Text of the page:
About the Research
The Asia-New Zealand research cluster comprises individual and collaborative projects on the two-way process of cultural influences, transnationalism and (im)migration between Asia and New Zealand. Asian issues are an increasingly important area of study for academics, local community groups and public policy makers alike, and by identifying the historical and contemporary influences and areas of interest, the researchers offer insight into and understanding of Asia and Asian influences on New Zealand.
The objectives of the research group are:
- To research Asia and its relevance for New Zealand.
- To understand historical and contemporary Asian influences on New Zealand.
- To publish individual research articles on the Cluster theme.
- To publish collaborative research on the Cluster theme.
- To apply for external funding for collaborative research on Asia-related themes.
- To include further members working on the theme: Asia and its relevance for New Zealand.
The cluster has close links with
- Asia New Zealand Foundation
- The New Zealand Asian Studies Society (NZASIA)
- Stout Research Centre for New Zealand Studies
- Asian Studies Institute
- Dr David Bell
- Dr Stephanie Dobson
- Associate Professor Jacob Edmond
- Dr Gautam Ghosh
- Dr Susan Heydon
- Professor Henry Johnson
- Associate Professor Jacqui Leckie
- Associate Professor Jing-Bao Nie
- Associate Professor Will Sweetman
- Associate Professor Paola Voci
- Dr Vanessa Ward
The cluster comprises collaborative research under the theme "Asia-New Zealand research ", while at the same time dividing into distinctive sub-themes in order to provide an overview of Asia's influences on New Zealand culture:
- Diaspora and Social Systems (Dr J Leckie)
- Visual and Performing Arts (Prof H Johnson, Dr P Voci)
- Medicine (Dr J-B Nie)
1. Diaspora and Social Systems (Dr J Leckie)
(i) This project will research the history of migration and settlement from the Indian subcontinent to Aotearoa. The emphasis will be on the historic experience of Indians in New Zealand and to set this against the local, national and global context. The project has been endorsed by and is a partnership with the New Zealand Indian Central Association.
(ii) Muslims and Islam in New Zealand: integration and assimilation of Muslims and the role Islam plays in these issues, maintenance of an Islamic identity, and creation of a new global or westernised form of Islam.
2. Visual and Performing Arts (Assoc Prof H Johnson, Dr P Voci)
(i) This research examines Asian Performing Arts (including music and festivals) in New Zealand over the last 10 years. It looks at the presentation and representation of Asian performing arts; how Asian artists present their work, as well as the reception of it by the Dunedin public. The research will investigate the media attention to, and portrayal of, Asian cultural events, including such areas as the Chinese New Year, Asian food and culture festivals, and Asian student organisations.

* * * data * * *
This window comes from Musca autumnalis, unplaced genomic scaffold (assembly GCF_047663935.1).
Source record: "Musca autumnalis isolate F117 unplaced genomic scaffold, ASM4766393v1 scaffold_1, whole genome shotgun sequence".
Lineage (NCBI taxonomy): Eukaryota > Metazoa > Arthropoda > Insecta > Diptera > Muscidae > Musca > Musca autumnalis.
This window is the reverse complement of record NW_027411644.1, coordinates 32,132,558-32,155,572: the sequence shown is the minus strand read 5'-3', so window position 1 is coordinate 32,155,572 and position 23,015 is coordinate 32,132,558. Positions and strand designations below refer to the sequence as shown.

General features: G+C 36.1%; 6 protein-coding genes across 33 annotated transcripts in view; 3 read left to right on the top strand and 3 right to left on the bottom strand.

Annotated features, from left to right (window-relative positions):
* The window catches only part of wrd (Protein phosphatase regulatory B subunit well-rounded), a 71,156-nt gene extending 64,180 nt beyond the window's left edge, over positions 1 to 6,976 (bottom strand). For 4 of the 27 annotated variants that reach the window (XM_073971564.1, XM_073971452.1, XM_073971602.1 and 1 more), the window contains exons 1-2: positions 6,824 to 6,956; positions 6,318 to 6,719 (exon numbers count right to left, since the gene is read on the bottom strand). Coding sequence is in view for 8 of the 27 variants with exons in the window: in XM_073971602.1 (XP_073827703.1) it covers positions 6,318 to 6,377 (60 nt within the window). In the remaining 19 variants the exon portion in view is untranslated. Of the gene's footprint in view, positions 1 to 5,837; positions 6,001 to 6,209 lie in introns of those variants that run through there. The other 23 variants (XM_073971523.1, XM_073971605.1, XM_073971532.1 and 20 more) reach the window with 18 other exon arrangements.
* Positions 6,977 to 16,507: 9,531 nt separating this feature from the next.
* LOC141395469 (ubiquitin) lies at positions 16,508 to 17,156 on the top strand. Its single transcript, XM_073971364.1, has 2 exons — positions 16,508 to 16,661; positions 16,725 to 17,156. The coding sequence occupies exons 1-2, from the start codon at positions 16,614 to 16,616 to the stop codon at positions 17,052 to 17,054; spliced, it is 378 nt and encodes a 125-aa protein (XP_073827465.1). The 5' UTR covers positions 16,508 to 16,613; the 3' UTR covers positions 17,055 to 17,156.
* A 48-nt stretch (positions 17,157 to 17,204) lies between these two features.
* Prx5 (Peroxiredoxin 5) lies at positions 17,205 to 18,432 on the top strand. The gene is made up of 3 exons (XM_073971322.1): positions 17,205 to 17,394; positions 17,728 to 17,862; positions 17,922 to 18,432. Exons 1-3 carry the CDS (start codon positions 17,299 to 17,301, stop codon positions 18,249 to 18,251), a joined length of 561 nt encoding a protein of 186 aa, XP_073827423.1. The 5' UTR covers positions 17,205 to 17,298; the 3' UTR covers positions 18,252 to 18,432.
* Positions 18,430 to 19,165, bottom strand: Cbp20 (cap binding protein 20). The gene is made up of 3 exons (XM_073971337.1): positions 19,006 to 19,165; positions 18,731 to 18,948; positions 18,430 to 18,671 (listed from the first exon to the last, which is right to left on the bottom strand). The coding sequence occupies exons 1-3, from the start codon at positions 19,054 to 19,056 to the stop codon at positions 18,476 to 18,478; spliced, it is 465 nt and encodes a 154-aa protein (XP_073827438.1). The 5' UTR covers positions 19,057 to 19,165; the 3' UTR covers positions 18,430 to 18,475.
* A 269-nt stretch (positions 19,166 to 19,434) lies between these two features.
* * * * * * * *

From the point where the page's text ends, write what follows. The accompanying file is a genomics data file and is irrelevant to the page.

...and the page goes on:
(ii) This area of research combines East Asian Studies (in particular, Chinese language and culture), film and media studies, and visual culture. In particular, recent research has focused on visual culture in contemporary China, but with this project will investigate the phenomenon of Chinese visual arts in New Zealand, their place in helping create local and transnational identities, and their history as both Chinese and New Zealand artifacts.
3. Medicine (Dr J-B Nie)
This contribution will look at Asia and medicine in the Otago region. Specifically it will investigate the introduction of traditional Chinese medicine to Otago, the qualifications and background of current practitioners, its popularity and the type and level of use within the region. This research will also take a historical look at Asian students and the Otago Medical School; its first Asian graduates and changes over the recent past. It will address future issues such as the impact of increasing numbers of students who will not practice in this country, and how the university can attract more Asian students.
David Bell is Senior Lecturer in Art Education at the University of Otago College of Education, and also teaches Japanese art in the Art History and Theory Programme. His current research interests include the representation of Japanese art in New Zealand contexts, the theatrical saga Kanadehon Chushingura, and decadence and elegance in the work of Kitagawa Utamaro.
Dr Stephanie Dobson is a Professional Practice Fellow lecturing in the Department of Anthropology and Archaeology. Her current research focuses on Muslim women in New Zealand – especially exploring women’s experiences of faith, identity and expressions of culture/ethnicity, as well as Muslim and non-Muslim perceptions relevant to these areas.
Dr Jacob Edmond, Senior Lecturer in the Department of English and Linguistics, is concerned with comparative approaches to literary studies and with cross-cultural encounters that take place in and through literature. He has research interests in modern and contemporary poetry in Chinese, Russian and English, and has a particular interest in Chinese-New Zealand literary relations. He has worked extensively on the contemporary Chinese poet Yang Lian, who is now a New Zealand citizen, and is currently co-editing a book of Yang's New Zealand work in English translation. He is also a member of the Advisory Board of the Graduate Journal of Asia Pacific Studies.
Gautam Ghosh is Lecturer in the Department of Anthropology and Archaeology. His research is situated in the intersections among anthropology, political theory, and cultural studies. Recent research examines – within the context of South Asia and the South Asian diaspora – issues of liberal nationalism, with attention to questions of historical periodization and, more broadly, time and temporality. He has studied these in the context of the 1947 Partition of British India as well as in “Cyberia.”
Dr. Susan Heydon is Lecturer in Social Pharmacy in the School of Pharmacy. Her research focuses on changes in medicine use over time and medicines in the context of people’s lives. Its focus is the broader historical, social, political and economic context in which sickness is experienced and healthcare services are provided.